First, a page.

However it was still a brutal war and there are lots of accounts of the injuries and suffering. Not convinced that it was really a warning of WW1 though. There's no mention of barbed wire and after the trenches were complete the final assault was swift and decisive. If anything the influence might have been the other way, raising false promises of a resolution.

Overall, an interesting account of an overlooked war. Worth reading if you are interested in history or warfare.

Politics: EU referendum
Brexit and the Globalization Trilemma. Too many facts and not enough theories: the rhetoric of the referendum campaign. Vote Leave versus Stronger In: How the referendum campaigns' ground operations measure up, EU design displays the best and the worst of doing things by scrupulous consensus. Out – and into the world: why The Spectator is for Leave. If you want a genuine leftwing government, you need to vote Leave. Do polls show swing back towards Remain? Can the United Kingdom government legally disregard a vote for Brexit?

I think I'm voting an unenthusiastic Leave. I think it will be a small benefit to democracy, and a small amount of economic harm mostly concentrated in the short term. Might force the EU to be more accountable too, especially in its treatment of small countries like Greece and Cyprus.

Also a lot of the more plausible threats from project fear seem to be of things we actually need to do but no-one will face up to doing: make houses more affordable, weaken the pound, loosen the stranglehold the City has on us, and end the triple lock on pensions. (Pensioners already have higher incomes than working-age people, it's insane to give them more real-terms money every year).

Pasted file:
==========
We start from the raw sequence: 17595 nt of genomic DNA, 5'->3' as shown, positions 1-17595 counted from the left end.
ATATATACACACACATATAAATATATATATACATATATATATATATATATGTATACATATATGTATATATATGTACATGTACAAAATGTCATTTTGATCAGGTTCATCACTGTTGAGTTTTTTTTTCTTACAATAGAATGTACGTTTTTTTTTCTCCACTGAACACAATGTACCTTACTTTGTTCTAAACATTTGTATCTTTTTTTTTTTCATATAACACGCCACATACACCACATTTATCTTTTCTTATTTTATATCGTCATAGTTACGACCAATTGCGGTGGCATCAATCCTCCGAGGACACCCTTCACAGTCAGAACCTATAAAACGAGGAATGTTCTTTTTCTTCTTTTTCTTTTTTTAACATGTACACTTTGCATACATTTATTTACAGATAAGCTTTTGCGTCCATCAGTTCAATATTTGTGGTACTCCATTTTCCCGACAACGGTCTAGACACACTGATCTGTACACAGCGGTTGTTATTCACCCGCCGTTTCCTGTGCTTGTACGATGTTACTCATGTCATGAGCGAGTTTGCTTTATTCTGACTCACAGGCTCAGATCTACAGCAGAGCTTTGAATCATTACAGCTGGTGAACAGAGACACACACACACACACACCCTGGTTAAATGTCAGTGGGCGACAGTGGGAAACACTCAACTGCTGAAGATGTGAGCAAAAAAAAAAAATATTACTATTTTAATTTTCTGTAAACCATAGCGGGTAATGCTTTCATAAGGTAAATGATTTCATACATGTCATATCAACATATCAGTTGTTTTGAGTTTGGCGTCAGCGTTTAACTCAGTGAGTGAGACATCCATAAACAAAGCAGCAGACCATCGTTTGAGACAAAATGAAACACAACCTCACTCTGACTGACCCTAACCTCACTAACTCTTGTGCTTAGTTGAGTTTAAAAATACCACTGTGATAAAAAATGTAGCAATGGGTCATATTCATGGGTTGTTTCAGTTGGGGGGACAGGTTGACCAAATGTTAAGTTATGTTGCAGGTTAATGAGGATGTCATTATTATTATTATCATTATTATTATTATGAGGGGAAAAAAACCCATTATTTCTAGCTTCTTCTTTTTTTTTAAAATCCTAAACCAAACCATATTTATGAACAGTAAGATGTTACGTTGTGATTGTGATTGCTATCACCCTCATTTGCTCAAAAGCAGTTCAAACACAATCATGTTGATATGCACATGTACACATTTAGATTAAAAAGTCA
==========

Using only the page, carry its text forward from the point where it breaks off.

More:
Links
Socioeconomics. Globalisation is fraying. Look under the Elephant Trunk. Insecurity: the missing piece of the labour market puzzle 11 Platform Cooperatives Creating a Real Sharing Economy. How did bathrooms get to be separated by gender in the first place? Citations in economics bear out freshwater/saltwater divide.

Politics. Racism and politics in punk music. Jo Cox murder suspect Tommy Mair repeatedly hurled racist abuse at Asian cab drivers, was longtime supporter of the neo-Nazi National Alliance.

Video. Tokyo Timelapse. Jurassic Parkour. I.T. crowd football bits.

Sci/Tech. Phones have to be locked in small plastic cases at some gigs. More text on Antikythera Mechanism decoded. Walking Tractor.

Random. The Young Ones mysterious Fifth Roommate, via.

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If you remember the 1860s you weren't there | 21 comments (21 topical, 0 hidden) | Trackback
Schleswig-Holstein Question by jimgon (4.00 / 1) #1 Sun Jun 19, 2016 at 08:52:09 AM EST
For enjoyable fiction concentrated on the Schleswig-Holstein question check out "Royal Fash" by Gerorge MacDonald Frasier. The book, not the movie, though the movie is enjoyable too.




---------------
Technician - "We can't even get decent physical health care. Mental health is like witchcraft here."
Wow by Dr Thrustgood (4.00 / 2) #2 Sun Jun 19, 2016 at 08:58:19 AM EST
Not a single mention of the greatest threat of all: a vote for leave is a vote for PM Boris.

I mean, I know I'm prone to thinking the bloody thing is a Tory power struggle that's got somewhat out of hand.